DevOps Institute will host SKILup Festival in Singapore on November 15, 2022.
Burnout during the pandemic has had wide-ranging impacts across the workforce.
Nearly three-fourths (72%) of U.S. tech workers planned to quit their jobs between August 2021 and August of 2022, according to a study by TalentLS and Workable.
And the work world is now entering the third wave of post-pandemic mass employee attrition.
The Great Resignation is Now Entering Stage Three
The first wave of The Great Resignation included people who lacked the home setup, or whose companies didn't provide a remote setup, to allow them to work successfully. They got burned out, became completely unhappy, or had to leave because they couldn't work where they did before, so they moved on.
Then there was a wave of folks who saw the healthy side of resigning. These people may not have hated their jobs, but they looked for different jobs after news spread of The Great Resignation. The job market is hot, so members of this group knew they could get a pay bump and perhaps find teams with people and/or technology with which they really wanted to work.
Now the world is about to go into another stage of mass attrition that I call the FOMO phase. In this fear-of-missing-out phase, workers are not necessarily looking for new jobs, but they are noticing many of their peers jumping ship. And they're asking themselves whether this movement is applicable to their lives and wondering if they, too, should give a new job a shot.
My point is that this post-pandemic trend of mass attrition at work may continue for a while. And CompTIA reports that the No. 1 IT position for which U.S. cities have the most job postings is software/application developer. So, developers don't have to settle for suboptimal work conditions, lack of good people management, ineffective tools and processes that don't work.
Spending Too Much Time Fixing Bugs Can Create Issues
Yet many developers are spending too much time fixing bugs, which is taking a toll. The State of Software Code Report indicates that nearly a third of developers (31%) said that fixing bugs makes them feel frustrated. More than a fifth of developers (22%) said they get overwhelmed when fixing bugs. Nearly as many (17%) said that fixing bugs makes them feel burned out.
I understand that based on my own experience. I was a software engineer, and I remember how difficult it was to know what to fix. It felt like there was a fire happening all of the time. And today's developers are more productive than ever — and more code equals more bugs.
However, when I find a bug in my own software, I actually want to fix it, so that I can make my code better. But it's more of a grind when you're fixing other people's bugs. So, my guess is that many of these negative sentiments occur when developers have to fix other people's bugs. It's emotional, kind of like the difference between taking care of your own vs. someone else's kids.
Whether or not you feel the same way, my advice on burnout is to take it into your own hands. Your solution to burnout will likely be far better than anyone else's because you know yourself. Perhaps the answer for you is to quit your job. Maybe it's to take a vacation. Or it may involve asking your manager for tools that allow you to find and fix bugs more efficiently so that you can spend more time on other things. The only wrong answer is not to address burnout.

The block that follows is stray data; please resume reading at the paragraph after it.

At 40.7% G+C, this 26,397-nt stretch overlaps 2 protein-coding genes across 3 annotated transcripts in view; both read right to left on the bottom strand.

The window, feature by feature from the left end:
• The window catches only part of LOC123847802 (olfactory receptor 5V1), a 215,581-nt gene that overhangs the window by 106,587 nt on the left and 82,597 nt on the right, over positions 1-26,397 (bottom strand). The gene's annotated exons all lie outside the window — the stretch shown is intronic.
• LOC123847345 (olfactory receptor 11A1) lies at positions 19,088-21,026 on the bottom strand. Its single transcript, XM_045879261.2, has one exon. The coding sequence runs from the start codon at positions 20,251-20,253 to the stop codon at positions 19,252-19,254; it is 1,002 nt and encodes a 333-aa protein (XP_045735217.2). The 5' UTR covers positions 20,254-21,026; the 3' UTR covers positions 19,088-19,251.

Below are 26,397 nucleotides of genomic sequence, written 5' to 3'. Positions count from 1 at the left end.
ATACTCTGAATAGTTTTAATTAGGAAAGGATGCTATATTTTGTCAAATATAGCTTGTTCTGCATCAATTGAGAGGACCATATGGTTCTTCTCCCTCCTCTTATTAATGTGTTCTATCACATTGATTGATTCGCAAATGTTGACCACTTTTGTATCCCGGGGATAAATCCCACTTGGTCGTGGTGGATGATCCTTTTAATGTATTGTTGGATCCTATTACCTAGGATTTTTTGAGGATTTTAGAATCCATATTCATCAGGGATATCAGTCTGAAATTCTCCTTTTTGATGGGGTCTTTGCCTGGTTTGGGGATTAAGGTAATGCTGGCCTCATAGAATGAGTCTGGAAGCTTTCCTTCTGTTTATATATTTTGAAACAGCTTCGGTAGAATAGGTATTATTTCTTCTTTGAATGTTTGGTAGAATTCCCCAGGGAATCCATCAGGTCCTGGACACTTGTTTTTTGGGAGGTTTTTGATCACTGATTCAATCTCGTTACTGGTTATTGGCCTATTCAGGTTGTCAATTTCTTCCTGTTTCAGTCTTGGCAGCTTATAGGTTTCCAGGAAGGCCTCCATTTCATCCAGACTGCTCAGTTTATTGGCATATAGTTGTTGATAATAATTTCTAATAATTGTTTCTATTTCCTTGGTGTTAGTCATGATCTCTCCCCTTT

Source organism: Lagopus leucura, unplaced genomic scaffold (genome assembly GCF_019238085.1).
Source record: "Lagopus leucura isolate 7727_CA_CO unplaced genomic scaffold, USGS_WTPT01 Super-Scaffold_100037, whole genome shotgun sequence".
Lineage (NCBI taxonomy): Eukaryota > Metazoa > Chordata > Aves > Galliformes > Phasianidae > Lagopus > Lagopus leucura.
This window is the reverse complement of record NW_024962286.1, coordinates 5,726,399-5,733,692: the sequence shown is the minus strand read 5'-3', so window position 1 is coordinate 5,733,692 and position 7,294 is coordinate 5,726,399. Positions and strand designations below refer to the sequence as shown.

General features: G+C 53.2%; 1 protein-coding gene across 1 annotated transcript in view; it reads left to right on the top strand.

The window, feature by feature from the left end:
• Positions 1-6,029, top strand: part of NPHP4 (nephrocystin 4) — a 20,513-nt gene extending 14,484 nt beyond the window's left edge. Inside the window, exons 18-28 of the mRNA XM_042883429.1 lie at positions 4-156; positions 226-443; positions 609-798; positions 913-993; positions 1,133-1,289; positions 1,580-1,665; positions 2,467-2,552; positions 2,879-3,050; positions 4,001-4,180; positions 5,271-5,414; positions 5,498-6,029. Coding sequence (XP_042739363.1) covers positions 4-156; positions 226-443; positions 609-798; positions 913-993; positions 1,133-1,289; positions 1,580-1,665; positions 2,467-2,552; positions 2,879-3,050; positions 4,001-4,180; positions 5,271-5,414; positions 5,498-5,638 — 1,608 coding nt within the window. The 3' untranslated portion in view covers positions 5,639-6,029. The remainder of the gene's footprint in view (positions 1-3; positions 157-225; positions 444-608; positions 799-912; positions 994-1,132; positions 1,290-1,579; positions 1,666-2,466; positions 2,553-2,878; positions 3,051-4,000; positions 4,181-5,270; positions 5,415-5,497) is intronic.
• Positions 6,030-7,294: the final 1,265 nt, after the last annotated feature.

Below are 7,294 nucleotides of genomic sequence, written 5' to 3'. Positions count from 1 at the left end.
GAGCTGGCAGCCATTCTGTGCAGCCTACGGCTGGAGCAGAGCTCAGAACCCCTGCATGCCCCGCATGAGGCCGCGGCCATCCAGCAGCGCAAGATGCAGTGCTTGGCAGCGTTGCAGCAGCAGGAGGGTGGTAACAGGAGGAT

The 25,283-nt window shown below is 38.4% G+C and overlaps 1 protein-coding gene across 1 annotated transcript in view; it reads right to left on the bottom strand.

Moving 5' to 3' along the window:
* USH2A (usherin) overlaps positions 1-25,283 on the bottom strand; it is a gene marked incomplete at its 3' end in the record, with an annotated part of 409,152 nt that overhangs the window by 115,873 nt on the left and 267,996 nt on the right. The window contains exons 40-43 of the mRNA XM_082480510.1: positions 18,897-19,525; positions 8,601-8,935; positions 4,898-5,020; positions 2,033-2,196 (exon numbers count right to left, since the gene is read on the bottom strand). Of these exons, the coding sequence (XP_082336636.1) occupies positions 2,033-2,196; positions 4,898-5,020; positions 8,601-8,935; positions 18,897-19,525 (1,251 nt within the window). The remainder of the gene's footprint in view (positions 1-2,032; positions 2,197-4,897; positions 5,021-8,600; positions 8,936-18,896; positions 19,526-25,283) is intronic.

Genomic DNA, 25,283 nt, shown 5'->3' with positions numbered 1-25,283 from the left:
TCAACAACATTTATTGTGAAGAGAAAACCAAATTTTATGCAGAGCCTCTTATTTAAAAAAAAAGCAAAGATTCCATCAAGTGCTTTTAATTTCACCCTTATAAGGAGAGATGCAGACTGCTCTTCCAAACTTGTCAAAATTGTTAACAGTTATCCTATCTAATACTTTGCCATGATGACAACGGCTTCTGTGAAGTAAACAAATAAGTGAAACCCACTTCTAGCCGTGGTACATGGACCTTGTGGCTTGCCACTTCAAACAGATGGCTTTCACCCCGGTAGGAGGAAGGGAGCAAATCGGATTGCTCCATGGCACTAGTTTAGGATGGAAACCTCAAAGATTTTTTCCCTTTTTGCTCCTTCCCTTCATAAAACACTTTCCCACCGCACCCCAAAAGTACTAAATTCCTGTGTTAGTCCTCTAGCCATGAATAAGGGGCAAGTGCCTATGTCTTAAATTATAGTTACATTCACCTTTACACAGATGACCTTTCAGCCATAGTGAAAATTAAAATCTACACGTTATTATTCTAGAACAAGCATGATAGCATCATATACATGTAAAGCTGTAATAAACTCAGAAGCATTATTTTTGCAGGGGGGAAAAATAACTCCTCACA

It's Time to Expand the Focus from Individuals to Teamwork
For many people, the pandemic involved working from home. Some developers may not have felt that their company culture supported remote work and may have suffered from burnout as a result. But there are certain engineers who are thriving in this work-from-home environment.
As I've mentioned before, software development is a team sport. Maybe that's why 41% of developers say that they want to go back to the office when it is safe to do so.
New product development work does entail a certain amount of collaboration and inspiration. Yet many existing tools are either only about teams or only about individuals. But the reality of building software is that it's a mixture of both. At the same time, organizations have pushed people into extraordinarily narrow workflows. For example, as a developer you may be assigned a JIRA ticket. You work on it, fix it, mark it as done and the machine moves forward.
But there's now an opportunity to refocus on team dynamics. This entails looking at the goals, stats and outcomes of teams as opposed to just individuals. That aligns with the blameless post-mortem culture that DevOps created, the idea of two-pizza teams and many of the other best practices that engineering managers should be using. And you can embrace new approaches and tools that support whole teams in the office, remotely or in hybrid work environments.
Fighting Burnout and Finding a Better Way Are Within Your Power
Developers are curious by nature. They're always finding new and better ways to do things. They know what they and their teams need better than their managers or leadership.
If they're not getting what they need, they may opt to find new and, perhaps, better opportunities elsewhere. But developers who advocate for particular tools often get them. Developers should be bringing the tools that they need into their organizations. That should include tools that enable them to continuously improve their error resolution time, deployment confidence and customer experience by proactively discovering, predicting and resolving code errors in real time.
If you're feeling burned out, remember that you are not alone. Know that you don't have to settle for less. Be aware that you have the power to bring the best tools, processes and people to your company and your team to make work more rewarding, efficient and collaborative.